Signs and Symptoms
- Muscle pain
- Arthritis-like pain in one or more joints (but no or little joint damage)
- Red rash, particularly one resembling a butterfly across the nose and cheeks
- Persistent fatigue
- Sensitivity to ultraviolet light
- Hair loss
- Inflammation and damage to organs and tissues, including the kidneys, lungs, heart, lining of the heart, central nervous system, and blood vessels
Kidney disease is a frequent occurrence in those with systemic lupus. Lupus causes glomerulonephritis, a condition that affects the kidney's ability to filter toxins, leading to kidney failure. Kidney involvement occurs more frequently in childhood onset compared to adult onset. Damage to other organs and tissues, such as the heart and central nervous system, can lead to complications including seizures, depression, psychoses or headaches, blood clots leading to strokes, and pulmonary embolisms.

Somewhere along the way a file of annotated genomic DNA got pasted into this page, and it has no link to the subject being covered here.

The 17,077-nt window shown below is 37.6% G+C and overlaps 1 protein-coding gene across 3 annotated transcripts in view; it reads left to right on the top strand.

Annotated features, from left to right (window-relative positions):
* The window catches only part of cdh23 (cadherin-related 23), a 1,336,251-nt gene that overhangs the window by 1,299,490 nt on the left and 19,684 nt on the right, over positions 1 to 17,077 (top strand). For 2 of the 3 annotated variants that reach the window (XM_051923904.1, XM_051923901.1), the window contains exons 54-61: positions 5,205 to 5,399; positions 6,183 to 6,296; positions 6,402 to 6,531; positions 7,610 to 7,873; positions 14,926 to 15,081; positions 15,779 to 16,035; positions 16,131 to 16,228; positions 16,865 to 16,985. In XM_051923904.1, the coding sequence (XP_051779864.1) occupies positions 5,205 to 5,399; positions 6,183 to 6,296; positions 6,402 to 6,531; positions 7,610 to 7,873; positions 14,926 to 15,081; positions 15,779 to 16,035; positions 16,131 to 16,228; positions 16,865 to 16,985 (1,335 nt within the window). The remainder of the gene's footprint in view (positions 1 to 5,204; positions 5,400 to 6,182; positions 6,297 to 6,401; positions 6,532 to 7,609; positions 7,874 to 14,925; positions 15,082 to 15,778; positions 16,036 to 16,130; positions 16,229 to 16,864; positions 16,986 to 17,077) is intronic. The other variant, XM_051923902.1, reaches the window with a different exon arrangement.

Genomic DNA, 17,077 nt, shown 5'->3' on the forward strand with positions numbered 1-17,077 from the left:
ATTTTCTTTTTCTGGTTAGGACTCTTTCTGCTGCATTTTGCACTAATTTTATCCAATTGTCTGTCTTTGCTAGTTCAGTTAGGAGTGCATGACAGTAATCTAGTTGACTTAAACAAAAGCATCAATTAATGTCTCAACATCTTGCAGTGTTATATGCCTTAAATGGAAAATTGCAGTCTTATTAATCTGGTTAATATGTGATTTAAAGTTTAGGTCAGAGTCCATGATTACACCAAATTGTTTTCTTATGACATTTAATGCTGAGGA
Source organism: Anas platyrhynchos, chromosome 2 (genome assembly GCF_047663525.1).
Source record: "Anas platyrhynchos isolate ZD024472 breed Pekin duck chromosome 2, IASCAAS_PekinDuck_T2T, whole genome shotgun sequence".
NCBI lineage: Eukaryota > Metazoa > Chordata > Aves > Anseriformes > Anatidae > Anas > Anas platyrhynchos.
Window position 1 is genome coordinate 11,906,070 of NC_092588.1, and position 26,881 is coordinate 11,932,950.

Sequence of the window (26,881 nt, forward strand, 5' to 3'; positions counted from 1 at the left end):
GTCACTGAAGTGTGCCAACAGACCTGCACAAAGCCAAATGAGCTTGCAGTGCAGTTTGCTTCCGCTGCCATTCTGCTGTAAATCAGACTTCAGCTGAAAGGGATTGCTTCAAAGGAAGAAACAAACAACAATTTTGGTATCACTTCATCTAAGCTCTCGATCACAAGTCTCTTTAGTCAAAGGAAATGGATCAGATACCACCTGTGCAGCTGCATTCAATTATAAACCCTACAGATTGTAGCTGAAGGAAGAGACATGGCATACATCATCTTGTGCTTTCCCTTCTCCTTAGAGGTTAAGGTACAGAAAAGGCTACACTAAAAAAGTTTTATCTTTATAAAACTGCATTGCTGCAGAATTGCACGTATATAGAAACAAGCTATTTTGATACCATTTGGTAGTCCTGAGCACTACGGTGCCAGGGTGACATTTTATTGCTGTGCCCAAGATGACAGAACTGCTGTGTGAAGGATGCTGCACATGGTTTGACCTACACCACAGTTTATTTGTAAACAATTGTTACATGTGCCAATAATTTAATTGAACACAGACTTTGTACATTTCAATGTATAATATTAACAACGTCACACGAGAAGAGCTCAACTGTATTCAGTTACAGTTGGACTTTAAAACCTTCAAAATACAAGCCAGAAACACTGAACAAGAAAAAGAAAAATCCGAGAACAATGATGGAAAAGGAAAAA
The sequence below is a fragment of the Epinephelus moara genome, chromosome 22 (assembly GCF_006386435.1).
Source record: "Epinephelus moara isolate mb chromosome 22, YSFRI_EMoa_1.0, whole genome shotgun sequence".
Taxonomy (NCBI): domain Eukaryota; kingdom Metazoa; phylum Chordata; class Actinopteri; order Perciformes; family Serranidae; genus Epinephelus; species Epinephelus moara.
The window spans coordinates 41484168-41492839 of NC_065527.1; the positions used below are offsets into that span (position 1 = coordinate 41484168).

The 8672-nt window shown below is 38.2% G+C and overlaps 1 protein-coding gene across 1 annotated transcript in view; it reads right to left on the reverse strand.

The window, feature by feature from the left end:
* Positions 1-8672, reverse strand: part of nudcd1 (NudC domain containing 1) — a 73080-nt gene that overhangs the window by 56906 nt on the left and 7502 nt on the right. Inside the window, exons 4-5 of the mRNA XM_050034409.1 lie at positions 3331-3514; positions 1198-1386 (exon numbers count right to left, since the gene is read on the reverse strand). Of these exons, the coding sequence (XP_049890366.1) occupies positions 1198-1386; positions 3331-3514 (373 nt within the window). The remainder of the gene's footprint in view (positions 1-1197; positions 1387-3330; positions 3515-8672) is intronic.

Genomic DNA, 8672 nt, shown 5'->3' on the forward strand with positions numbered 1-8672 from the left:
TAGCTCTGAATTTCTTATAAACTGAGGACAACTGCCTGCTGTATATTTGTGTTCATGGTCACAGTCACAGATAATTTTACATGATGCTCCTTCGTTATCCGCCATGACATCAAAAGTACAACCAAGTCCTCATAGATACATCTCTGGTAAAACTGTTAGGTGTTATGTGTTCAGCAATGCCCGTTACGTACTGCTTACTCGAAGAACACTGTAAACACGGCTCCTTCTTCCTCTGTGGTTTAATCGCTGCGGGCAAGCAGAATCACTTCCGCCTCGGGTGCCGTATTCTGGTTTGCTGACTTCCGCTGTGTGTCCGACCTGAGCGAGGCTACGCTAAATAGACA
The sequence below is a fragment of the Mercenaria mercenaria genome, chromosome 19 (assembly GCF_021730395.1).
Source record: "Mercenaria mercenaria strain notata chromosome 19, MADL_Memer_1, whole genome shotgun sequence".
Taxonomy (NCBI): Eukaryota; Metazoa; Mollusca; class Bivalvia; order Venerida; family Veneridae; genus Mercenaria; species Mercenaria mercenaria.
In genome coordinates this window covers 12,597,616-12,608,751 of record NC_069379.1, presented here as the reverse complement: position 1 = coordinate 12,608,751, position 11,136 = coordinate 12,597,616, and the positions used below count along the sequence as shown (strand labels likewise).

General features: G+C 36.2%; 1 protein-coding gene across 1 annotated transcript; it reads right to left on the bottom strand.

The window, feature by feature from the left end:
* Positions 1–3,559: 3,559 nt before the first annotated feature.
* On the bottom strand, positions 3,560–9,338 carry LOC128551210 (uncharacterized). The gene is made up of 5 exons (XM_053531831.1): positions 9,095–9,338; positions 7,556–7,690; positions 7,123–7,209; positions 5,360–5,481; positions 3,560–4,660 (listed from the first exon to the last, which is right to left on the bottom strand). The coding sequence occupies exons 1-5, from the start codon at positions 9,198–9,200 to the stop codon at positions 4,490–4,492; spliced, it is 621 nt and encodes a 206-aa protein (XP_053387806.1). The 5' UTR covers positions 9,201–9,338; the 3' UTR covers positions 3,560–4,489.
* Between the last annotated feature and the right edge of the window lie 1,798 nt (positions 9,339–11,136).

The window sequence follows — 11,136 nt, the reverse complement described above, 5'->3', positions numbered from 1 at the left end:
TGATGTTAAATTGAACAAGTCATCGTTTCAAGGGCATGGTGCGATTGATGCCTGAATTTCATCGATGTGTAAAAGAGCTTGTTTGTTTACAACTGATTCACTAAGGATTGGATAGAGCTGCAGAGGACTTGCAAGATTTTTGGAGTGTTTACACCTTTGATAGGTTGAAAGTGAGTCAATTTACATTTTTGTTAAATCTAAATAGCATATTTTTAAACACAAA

Symptoms of SLE may come and go over time and vary from person to person. They may worsen abruptly and then die down. Flare-ups may be triggered by changes in someone's health status, such as physical or emotional stressors, and/or by outside stimulants such as exposure to sunlight. Pregnant women may experience flare-ups during pregnancy or shortly after giving birth and may also have miscarriages.
Drug-induced SLE may occur with the use of certain drugs, such as chlorpromazine, methyldopa, hydralazine, and procainamide, resulting in unexpected onset of SLE symptoms. These symptoms will generally resolve upon discontinuation of the drug. This type of SLE is usually less severe and has fewer associated complications such as kidney or central nervous system involvement.